Among the topics examined duringthe course are: the character of American and Australian historiography and relateddebates; the relations between European settlers and native inhabitants; thefabrication and function of pioneer legends; the role of religion in shaping politicaland social discourses; the meaning and experience of war at home and abroad; andthe problem of national identity in a pluralist society.
The United States of America and Australia share common roots for having beenfounded by British outcasts and having experienced British colonial rule. It was nota fortuitous coincidence that the attainment of America’s independence in theXVIII century concurred with the decision of the British Government to establish apenal colony in Terra Australis in 1788. While American independence and its Republican Constitution eventuated by means of war and violent conflict, Australiawas able to attain its political independence, although maintaining a symbolicconstitutional link with Britain, by peaceful means. Both countries developed intosuccessful democracies, although underpinned by different constitutionalarrangements, and both host multicultural and pluralistsocieties.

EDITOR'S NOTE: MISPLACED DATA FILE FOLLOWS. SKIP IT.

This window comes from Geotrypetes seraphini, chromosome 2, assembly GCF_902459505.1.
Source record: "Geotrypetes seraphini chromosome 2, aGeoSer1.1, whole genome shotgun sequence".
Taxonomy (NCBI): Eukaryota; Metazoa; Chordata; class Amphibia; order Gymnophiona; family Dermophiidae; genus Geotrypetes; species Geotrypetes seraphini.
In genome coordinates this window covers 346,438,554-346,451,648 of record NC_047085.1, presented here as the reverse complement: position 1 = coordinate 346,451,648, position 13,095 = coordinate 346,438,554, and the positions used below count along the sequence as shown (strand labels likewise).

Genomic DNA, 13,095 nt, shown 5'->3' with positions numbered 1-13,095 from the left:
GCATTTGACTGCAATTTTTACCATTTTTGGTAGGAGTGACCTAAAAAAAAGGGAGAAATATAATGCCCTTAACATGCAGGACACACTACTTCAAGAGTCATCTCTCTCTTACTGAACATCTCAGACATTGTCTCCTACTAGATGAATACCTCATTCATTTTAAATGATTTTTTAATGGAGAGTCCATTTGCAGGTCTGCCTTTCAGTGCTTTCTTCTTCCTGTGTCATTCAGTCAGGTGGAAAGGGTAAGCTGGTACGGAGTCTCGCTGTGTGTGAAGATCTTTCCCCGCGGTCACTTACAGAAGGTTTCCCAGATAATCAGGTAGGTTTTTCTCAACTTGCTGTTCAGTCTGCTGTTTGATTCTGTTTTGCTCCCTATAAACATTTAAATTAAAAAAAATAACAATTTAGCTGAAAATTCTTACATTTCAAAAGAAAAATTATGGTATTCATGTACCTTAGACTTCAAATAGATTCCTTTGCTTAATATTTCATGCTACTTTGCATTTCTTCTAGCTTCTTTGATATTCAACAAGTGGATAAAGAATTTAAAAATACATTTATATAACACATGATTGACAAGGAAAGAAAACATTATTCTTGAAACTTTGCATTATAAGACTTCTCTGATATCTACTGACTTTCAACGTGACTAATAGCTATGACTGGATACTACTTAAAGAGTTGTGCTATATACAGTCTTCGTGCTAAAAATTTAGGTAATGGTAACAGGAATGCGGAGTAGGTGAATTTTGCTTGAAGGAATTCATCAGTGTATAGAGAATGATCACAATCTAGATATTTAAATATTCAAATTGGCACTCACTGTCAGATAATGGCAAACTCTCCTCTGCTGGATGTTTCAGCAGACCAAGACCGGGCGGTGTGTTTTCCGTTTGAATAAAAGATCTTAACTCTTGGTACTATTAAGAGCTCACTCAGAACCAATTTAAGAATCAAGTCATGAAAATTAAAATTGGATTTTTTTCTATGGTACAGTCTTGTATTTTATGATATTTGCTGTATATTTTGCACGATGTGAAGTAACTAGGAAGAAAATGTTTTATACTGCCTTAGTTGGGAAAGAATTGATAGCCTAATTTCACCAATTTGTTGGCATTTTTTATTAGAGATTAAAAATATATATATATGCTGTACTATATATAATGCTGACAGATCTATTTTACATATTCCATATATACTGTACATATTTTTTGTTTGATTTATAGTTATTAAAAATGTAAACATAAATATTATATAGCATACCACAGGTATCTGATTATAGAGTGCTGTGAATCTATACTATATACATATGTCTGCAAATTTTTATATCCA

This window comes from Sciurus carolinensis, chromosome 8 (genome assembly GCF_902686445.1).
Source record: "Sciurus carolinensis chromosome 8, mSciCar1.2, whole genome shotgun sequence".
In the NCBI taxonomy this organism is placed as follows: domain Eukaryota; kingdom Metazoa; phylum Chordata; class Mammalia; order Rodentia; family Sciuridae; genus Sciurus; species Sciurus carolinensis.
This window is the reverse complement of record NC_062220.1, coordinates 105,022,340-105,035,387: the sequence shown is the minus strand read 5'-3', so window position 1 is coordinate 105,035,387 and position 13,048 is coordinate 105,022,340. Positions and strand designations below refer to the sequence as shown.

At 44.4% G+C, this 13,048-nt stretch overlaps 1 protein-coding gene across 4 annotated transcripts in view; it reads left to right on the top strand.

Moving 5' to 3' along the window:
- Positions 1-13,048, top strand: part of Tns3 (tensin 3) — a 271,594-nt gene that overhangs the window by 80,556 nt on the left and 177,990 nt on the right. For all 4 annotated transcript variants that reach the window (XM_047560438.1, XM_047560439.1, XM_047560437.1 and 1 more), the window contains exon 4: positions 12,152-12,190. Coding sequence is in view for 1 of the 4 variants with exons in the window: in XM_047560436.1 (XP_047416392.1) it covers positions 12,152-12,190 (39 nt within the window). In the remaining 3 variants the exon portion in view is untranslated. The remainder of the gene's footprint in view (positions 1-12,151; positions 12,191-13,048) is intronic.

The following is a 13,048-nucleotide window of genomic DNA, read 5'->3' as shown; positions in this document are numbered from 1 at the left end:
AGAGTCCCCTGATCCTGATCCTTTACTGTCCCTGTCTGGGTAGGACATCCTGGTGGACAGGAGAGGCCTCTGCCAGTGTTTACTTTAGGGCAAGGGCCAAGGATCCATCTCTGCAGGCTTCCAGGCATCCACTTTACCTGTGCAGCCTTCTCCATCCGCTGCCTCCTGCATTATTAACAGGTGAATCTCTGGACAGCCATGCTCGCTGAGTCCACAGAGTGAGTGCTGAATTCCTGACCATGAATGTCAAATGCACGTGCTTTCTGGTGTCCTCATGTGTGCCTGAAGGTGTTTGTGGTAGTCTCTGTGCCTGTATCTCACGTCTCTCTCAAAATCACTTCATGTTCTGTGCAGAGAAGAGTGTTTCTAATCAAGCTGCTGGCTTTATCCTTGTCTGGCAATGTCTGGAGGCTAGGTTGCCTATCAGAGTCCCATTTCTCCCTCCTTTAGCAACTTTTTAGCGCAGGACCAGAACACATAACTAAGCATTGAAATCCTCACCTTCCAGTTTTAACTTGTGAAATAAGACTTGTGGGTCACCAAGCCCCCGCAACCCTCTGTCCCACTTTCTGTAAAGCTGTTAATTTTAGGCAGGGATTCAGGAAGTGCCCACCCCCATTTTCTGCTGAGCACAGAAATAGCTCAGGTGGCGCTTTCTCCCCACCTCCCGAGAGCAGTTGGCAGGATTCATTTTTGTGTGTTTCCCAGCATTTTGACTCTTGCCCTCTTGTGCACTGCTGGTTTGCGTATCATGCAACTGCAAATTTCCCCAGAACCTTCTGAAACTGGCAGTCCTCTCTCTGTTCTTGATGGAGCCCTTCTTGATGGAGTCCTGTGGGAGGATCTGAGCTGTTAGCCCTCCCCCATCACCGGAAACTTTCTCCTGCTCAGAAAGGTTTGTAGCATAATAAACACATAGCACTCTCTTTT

In the course of the subject students will explore the political and social dynamics which led to the development of two distinctive democracies and pluralist societies,and to the emergence of two distinct western national identities.They will assess how the different historical experiences and the colonial legacy of the twocountries prompted the conceptualisation and structuring of distinct discourses regarding freedom, opportunity and equality.
The course will be articulated in a set of daily lectures alternately delivered byAmerican and Australian lecturers and will involve two days of fieldwork inCanberra, the Australian Federal Capital established in 1910, where they will visitthe Australian War Memorial, Parliament House, the Australian National Museumand the American Monument.